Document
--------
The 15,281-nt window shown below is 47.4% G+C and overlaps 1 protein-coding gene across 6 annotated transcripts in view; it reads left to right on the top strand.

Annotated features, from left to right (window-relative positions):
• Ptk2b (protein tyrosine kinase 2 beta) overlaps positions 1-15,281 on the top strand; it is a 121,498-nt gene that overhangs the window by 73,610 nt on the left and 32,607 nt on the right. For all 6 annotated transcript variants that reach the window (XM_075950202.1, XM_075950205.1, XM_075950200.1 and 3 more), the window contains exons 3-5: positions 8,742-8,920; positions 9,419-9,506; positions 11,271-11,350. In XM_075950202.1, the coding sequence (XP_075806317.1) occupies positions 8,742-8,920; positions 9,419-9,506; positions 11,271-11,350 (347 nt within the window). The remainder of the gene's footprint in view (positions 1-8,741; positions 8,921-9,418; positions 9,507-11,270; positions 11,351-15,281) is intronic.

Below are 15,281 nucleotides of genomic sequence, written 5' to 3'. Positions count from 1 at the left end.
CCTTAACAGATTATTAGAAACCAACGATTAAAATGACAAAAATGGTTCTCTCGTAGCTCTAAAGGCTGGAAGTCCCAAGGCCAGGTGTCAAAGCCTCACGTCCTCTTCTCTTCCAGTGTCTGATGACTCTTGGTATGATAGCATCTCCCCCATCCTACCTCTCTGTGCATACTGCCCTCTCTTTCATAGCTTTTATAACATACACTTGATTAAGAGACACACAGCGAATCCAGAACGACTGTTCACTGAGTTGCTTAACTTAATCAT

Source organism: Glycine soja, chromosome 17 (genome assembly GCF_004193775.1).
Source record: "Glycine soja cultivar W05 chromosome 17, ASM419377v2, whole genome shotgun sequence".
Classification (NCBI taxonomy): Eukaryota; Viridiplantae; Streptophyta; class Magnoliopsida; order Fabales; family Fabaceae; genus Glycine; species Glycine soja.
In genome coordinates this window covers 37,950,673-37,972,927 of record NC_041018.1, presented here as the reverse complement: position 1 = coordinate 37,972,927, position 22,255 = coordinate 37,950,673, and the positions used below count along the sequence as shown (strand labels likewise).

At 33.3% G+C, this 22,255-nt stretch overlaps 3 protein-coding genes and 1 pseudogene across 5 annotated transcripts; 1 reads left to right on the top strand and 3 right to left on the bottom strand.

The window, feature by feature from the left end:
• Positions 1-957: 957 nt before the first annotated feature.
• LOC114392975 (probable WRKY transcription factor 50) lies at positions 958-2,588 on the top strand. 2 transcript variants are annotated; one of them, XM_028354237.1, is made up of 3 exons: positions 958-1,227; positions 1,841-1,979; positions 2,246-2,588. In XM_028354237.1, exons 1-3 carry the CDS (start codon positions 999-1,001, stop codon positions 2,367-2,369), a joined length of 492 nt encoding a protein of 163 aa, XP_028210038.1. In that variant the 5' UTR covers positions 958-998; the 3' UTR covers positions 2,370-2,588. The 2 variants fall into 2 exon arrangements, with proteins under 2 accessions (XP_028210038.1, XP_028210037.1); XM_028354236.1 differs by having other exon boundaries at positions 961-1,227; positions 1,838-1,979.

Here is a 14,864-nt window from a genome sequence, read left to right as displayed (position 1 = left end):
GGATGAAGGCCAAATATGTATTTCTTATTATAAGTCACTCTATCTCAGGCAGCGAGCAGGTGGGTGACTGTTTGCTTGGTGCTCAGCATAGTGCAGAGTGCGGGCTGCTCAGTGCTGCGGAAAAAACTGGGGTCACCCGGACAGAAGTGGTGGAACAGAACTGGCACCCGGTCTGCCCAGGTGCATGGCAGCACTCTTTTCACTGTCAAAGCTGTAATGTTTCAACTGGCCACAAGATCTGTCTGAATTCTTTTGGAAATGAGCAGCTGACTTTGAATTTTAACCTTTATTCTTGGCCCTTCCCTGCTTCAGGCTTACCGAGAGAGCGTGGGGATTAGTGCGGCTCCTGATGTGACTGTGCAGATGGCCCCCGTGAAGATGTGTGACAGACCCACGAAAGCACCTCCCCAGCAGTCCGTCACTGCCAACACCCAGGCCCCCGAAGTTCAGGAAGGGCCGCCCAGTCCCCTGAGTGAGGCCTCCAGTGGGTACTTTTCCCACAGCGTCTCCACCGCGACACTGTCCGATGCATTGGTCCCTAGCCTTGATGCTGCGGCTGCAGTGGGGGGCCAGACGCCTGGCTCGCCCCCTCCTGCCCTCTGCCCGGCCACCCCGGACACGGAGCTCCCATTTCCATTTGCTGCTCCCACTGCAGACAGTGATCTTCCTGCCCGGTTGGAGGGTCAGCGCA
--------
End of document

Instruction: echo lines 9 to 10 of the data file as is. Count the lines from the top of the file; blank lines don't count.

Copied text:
In genome coordinates this window covers 37,950,673-37,972,927 of record NC_041018.1, presented here as the reverse complement: position 1 = coordinate 37,972,927, position 22,255 = coordinate 37,950,673, and the positions used below count along the sequence as shown (strand labels likewise).

At 33.3% G+C, this 22,255-nt stretch overlaps 3 protein-coding genes and 1 pseudogene across 5 annotated transcripts; 1 reads left to right on the top strand and 3 right to left on the bottom strand.